Collectible jewelry comes in all shapes and sizes and sometimes with a mystique that is never forgotten. To learn more about the Titanic necklace and other coveted jewelry pieces

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Thursday, May 24, 2012

Review: Titanic 3D

If any film should be redone in 3-D, it's Titanic. And if any filmmaker should be the one doing the redoing, it's James Cameron.

He's been a pioneer in advancing this cinematic technology for years now, from his underwater documentaries to the record-breaking juggernaut that is Avatar. And so ironically, for a film that hasn't got an ounce of understatement in its three-hour-plus running time, Titanic in 3-D is really rather subtle and finely tuned. There's nothing gimmicky about the conversion process; it's immersive, it actually enhances the viewing experience the way a third dimension ideally should.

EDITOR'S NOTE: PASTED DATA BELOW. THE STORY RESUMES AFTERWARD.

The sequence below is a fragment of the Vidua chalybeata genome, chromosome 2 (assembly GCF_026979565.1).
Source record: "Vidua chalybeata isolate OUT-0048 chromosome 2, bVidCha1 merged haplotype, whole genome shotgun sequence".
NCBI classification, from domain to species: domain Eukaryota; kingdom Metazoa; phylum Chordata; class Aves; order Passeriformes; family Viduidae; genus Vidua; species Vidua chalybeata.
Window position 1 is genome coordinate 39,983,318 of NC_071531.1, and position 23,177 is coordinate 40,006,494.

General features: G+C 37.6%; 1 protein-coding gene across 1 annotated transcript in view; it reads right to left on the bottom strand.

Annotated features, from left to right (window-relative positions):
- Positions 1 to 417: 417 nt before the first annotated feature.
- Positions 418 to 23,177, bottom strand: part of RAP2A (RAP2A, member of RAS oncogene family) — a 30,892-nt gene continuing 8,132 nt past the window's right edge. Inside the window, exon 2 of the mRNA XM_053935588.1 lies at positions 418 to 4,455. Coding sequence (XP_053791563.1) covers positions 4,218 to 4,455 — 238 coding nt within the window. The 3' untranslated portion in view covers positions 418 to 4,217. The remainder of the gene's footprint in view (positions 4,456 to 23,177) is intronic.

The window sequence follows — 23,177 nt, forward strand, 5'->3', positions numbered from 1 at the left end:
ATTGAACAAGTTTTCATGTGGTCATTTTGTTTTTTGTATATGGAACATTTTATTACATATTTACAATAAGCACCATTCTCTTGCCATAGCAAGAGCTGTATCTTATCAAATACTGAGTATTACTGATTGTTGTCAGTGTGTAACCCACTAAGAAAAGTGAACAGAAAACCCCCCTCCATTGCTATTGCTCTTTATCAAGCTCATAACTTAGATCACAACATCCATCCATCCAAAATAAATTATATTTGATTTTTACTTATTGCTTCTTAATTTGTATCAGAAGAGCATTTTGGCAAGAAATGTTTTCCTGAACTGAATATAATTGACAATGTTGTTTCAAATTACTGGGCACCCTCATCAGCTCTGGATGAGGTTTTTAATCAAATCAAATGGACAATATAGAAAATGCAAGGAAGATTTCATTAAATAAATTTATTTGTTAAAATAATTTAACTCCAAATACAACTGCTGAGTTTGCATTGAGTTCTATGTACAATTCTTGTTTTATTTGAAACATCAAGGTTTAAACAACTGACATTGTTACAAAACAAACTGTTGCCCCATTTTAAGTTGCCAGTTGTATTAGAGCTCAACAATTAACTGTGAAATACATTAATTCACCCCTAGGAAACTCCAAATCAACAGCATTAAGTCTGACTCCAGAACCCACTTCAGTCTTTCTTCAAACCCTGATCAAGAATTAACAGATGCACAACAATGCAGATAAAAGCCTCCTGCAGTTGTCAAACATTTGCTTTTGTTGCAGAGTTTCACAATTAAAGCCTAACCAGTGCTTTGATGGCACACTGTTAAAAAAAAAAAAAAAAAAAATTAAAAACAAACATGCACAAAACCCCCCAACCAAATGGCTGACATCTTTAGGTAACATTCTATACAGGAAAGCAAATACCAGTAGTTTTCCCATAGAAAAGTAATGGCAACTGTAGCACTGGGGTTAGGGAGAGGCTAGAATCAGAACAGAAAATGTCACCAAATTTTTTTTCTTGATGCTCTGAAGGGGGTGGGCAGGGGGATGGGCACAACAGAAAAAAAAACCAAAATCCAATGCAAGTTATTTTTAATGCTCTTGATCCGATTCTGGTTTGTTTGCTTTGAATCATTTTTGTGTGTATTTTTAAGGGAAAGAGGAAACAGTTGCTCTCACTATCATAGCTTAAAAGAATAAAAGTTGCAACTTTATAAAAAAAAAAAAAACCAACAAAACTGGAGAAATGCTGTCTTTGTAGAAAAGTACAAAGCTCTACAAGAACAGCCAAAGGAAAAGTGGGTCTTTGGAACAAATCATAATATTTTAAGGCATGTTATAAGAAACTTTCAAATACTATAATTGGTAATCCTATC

It's also gorgeous: crisp and tactile, warm and inviting — until all hell breaks loose, that is. So often when 2-D films are transformed into 3-D, they're done so hastily with results that are murky and inaccessible. Cameron clearly took his time here — 60 weeks, to be exact, with a team of 300 people working on a frame-by-frame reconstruction to add the illusion of depth. So while the romantic first half of the film remains more emotionally compelling, the disastrous second half has become even more visually dazzling.

If you're going to devote an afternoon to Titanic again, you want to feel as if you're on that boat when it snaps in half. And you will.